Gospel music greats gathering in Fremont for Edwin Hawkins tribute

Edwin Hawkins, right, speaks during a memorial for his brother Bishop Walter Lee Hawkins at the Paramount Theatre on Wednesday, July 21, 2010 in Oakland, Calif. To the left is Hawkins' brother Daniel and sister Carol. Hawkins was the pastor and founder of Love Center Ministries, Inc. in Oakland and a grammy award-winning gospel singer. He died of cancer on July 11. (Jane Tyska/Staff)

Some of Gospel music’s biggest stars are heading to the Bay Area to pay tribute to one of the genre’s true legends — Oakland native Edwin Hawkins — who died at his Pleasanton home in January at the age of 74.

Donnie McClurkin, Marvin Winans, Bebe Winans, Beverly Crawford, Anita Wilson, LaShun Pace, Ted Winn, Melonie Daniels-Walker, Chrystal Rucker, BSlade, Chrystal Rucker, Minister Carole King, Tibari and Bishop Yvette Flunder are among the artists set to perform during the two-night “Celebration of Life” tribute concert on Feb. 6-7 at the Harbor Light Church, 4760 Thornton Ave., Fremont.

The event starts at 7 p.m. each night. The public is invited to attend and admission is free. The “Celebration of Life” event will also be live-streamed on Hawkins’ Facebook page, https://www.facebook.com/iamedwinhawkins/.

The artists will be performing from Hawkins’ deep catalog, which includes such favorites as “Worship the Lord” and “Imagine Heaven.”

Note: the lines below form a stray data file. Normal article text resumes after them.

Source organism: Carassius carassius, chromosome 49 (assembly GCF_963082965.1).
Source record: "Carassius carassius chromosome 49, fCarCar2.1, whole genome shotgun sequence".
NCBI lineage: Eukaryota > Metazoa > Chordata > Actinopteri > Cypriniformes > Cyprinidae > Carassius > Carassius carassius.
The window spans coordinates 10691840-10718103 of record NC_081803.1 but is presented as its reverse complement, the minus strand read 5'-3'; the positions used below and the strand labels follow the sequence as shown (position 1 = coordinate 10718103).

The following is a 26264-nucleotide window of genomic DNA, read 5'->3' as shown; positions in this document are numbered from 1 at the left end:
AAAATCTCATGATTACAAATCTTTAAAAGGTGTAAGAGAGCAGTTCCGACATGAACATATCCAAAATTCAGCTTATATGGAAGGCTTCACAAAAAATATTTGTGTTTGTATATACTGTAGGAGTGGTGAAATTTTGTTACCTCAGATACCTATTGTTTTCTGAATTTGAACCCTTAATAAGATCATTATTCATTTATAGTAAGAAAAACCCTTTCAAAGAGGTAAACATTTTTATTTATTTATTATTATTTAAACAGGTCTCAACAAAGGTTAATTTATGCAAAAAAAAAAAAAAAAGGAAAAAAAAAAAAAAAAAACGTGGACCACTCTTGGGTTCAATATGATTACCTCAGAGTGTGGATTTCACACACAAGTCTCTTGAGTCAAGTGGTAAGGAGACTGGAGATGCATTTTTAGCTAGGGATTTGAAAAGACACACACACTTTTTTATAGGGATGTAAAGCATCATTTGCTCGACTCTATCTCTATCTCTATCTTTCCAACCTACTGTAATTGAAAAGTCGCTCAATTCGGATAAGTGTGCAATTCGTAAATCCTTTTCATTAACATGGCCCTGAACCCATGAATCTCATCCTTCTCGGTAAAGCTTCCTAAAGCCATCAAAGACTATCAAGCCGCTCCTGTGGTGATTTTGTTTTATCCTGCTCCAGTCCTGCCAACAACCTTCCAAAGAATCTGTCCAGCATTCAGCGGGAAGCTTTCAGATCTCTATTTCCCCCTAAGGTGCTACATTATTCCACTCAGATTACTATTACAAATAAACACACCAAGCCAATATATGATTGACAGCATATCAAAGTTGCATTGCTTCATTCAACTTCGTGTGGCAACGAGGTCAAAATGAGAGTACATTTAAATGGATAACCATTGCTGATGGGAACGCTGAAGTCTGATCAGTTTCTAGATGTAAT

Gospel fans can also expect to hear Hawkins’ best-known offering, “Oh Happy Day,” which was released in 1969 and went on to win a Grammy Award. The song remains incredibly popular to this day, having reportedly remained on Billboard’s Gospel Digital Songs sales chart for 275 weeks and counting. After his death, the song reportedly rocketed back up the charts for a two week stay at the No. 1 spot.

Hawkins died at his home in Pleasanton on Jan. 15, following a battle with pancreatic cancer.

He’s remembered as one of the pioneers of modern gospel music (sometimes referred to as urban contemporary gospel music).

While many other artists borrowed from gospel to create hit pop/R&B tunes, Hawkins openly celebrated his Christian faith in his music and still managed to top the charts.His first album, “Let Us Go into the House of the Lord,” came out in 1968, and he continued to make hit records into the ’90s.

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